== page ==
5.4/10
7,846
30 user 23 critic

The Great White Hype (1996)

R | | Comedy, Sport | 3 May 1996 (USA)
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2:39 | Trailer

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When the champ's promoter, Reverend Sultan, decides something new is needed to boost the marketability of the boxing matches, he searches and finds the only man to ever beat the champ. The ... See full summary »

Director:

Reginald Hudlin

Writers:

Tony Hendra (screenplay), Ron Shelton (screenplay)
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Cast

Cast overview, first billed only:
Samuel L. Jackson ... Rev. Fred Sultan
Jeff Goldblum ... Mitchell Kane
Peter Berg ... Terry Conklin
Corbin Bernsen ... Peter Prince
Jon Lovitz ... Sol
Cheech Marin ... Julio Escobar
John Rhys-Davies ... Johnny Windsor
Salli Richardson-Whitfield ... Bambi (as Salli Richardson)
Jamie Foxx ... Hassan El Ruk'n
Rocky Carroll ... Artemus St. John Saint
Albert Hall ... Roper's Manager
Susan Gibney ... Vivian
Michael Jace ... Marvin Shabazz
Duane Davis ... Palace Guard #1
Lamont Johnson ... Palace Guard #2
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Storyline

When the champ's promoter, Reverend Sultan, decides something new is needed to boost the marketability of the boxing matches, he searches and finds the only man to ever beat the champ. The problem is that he isn't a boxer anymore and he's white. However, once Reverend Sultan convinces him to fight, he goes into heavy training, while the confident champ takes it easy, and falls out of shape. Written by P. Wong <pwong@nt.net>

Plot Summary | Add Synopsis

Taglines:

If you can't find the perfect contender....make one.

Genres:

Comedy | Sport

Motion Picture Rating (MPAA)

Rated R for language and brief sexuality | See all certifications »
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Details

Country:

USA

Language:

English

Release Date:

3 May 1996 (USA) See more »

Also Known As:

Didzioji baltoji apgaule See more »

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Box Office

Gross USA:

$7,874,000
See more on IMDbPro »

Company Credits

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Technical Specs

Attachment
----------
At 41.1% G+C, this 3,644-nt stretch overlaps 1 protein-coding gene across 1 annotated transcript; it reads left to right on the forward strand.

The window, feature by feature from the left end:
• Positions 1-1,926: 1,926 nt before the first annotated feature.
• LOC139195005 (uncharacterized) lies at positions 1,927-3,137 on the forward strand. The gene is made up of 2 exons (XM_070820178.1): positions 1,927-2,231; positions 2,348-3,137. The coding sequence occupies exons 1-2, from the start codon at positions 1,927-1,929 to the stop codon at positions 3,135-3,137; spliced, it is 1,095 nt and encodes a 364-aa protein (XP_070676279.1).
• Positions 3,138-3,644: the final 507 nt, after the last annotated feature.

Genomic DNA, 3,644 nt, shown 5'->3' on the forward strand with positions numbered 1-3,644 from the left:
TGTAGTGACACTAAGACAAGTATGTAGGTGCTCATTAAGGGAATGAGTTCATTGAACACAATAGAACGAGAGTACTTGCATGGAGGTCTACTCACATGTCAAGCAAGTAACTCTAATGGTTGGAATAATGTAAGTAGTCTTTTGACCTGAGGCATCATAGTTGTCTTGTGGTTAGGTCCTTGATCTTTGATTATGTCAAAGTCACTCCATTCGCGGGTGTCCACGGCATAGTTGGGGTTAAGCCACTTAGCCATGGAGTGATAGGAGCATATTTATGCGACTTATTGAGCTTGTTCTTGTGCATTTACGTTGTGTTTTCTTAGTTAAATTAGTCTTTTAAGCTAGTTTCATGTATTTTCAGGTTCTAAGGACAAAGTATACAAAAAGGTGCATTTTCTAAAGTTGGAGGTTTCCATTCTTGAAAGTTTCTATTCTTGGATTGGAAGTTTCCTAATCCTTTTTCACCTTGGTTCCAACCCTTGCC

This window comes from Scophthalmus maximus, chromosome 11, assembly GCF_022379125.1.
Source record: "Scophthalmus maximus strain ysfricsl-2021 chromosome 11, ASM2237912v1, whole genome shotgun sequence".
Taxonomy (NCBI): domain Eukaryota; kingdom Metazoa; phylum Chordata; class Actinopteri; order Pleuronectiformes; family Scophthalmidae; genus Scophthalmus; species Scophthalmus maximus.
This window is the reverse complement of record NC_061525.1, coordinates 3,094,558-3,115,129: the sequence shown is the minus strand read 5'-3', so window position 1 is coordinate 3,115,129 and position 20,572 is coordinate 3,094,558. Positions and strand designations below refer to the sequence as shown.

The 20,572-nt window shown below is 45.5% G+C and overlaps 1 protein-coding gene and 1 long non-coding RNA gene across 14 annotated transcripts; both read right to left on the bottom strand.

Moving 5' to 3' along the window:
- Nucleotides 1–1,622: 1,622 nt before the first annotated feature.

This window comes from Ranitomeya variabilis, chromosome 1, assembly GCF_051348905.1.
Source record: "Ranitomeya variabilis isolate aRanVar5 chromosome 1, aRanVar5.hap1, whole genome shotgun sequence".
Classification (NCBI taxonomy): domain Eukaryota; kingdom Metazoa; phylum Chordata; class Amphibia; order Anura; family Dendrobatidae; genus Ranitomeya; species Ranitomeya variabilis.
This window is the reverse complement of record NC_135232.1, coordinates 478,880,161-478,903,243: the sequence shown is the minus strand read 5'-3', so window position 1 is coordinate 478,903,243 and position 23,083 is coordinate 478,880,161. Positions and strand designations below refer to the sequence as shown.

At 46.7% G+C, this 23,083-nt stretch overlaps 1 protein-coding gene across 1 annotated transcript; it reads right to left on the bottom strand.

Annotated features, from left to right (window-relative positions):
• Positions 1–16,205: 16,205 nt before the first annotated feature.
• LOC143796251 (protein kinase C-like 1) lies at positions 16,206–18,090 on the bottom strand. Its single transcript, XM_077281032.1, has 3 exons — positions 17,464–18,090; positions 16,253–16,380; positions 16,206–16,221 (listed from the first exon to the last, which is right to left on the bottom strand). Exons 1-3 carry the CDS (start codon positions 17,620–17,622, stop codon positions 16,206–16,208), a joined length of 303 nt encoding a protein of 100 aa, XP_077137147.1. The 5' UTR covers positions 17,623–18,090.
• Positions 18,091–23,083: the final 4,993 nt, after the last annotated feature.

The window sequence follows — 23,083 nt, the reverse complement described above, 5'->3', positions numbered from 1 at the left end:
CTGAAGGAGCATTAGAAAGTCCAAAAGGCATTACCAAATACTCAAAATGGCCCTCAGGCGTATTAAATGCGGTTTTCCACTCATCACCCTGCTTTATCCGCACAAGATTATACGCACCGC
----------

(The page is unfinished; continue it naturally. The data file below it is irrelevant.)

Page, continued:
Runtime:

Sound Mix:

Dolby Digital

Color:

Color

Aspect Ratio:

1.85 : 1
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Did You Know?

Trivia

The Sultan (Samuel L. Jackson) greets a man with shoulder length black hair and a black suit, with "Hey Vincent, Vincent, where's Jules man?", a reference to Jackson's character in Pulp Fiction (1994). See more »

Goofs

When Roper is watching the soap opera, and throws the ring away to watch his entourage chase it, it clearly falls out of the box as it skips on the floor. Yet, when Rollo puts it on, before Roper takes it, he takes it out of the box. See more »

Quotes

James Roper: Hey, we ain't duckin' you man. You're just so black we can't find you!
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Crazy Credits

While walking back to dressing room after fight, Conklin is followed by two little people from his entourage. See more »

Connections

Referenced in Mike & Mike: Episode dated 12 May 2015 (2015) See more »

Soundtracks

Bring The Pain
Performed by Method Man
Written by Method Man (as Clifford Smith) and RZA (as Robert Diggs Jr.)
Produced by RZA
Method Man appears courtesy of Def-Jam Records, Inc.
by arrangement with PolyGram Film & TV Licensing
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User Reviews

 
Funny, Boxing Insider type Movie
25 November 2003 | by lambiepie-2See all my reviews

First of all, this movie is funny. Even if you're not an insider to the world of boxing, this film makes many references you'll recognize and goes over the top with it and with some of the flamboyant people who have graced the sport.

Then there is the whole idea of finding a white boxer, besides the obligatory "Rocky" that is, that people can get behind to breathe new life into the sport.

Here you have every stereotype of that world thrown in from the promoters to the media personnel who made boxing what it is today -- Hype.

Here is a promoter who is keeping his client from fighting the one guy who can actually beat him (hence ruin their meal tickets), to come up with someone else to make Hype and recover funds he already spent that he can't pay the boxing champ. That among other things. Samuel L. Jackson is fun to watch as is Jeff Goldblum and Jamie Fox and Damon Wayons as the over-hyped champ. Rounding this out is the usual bottom feeders played well by Jon Lovitz and Corbin Bernsen. This movie can be uneven at times, but overall its entertainment, and a sarcastic view into the boxing promotion world like no other. Two stars out of four.


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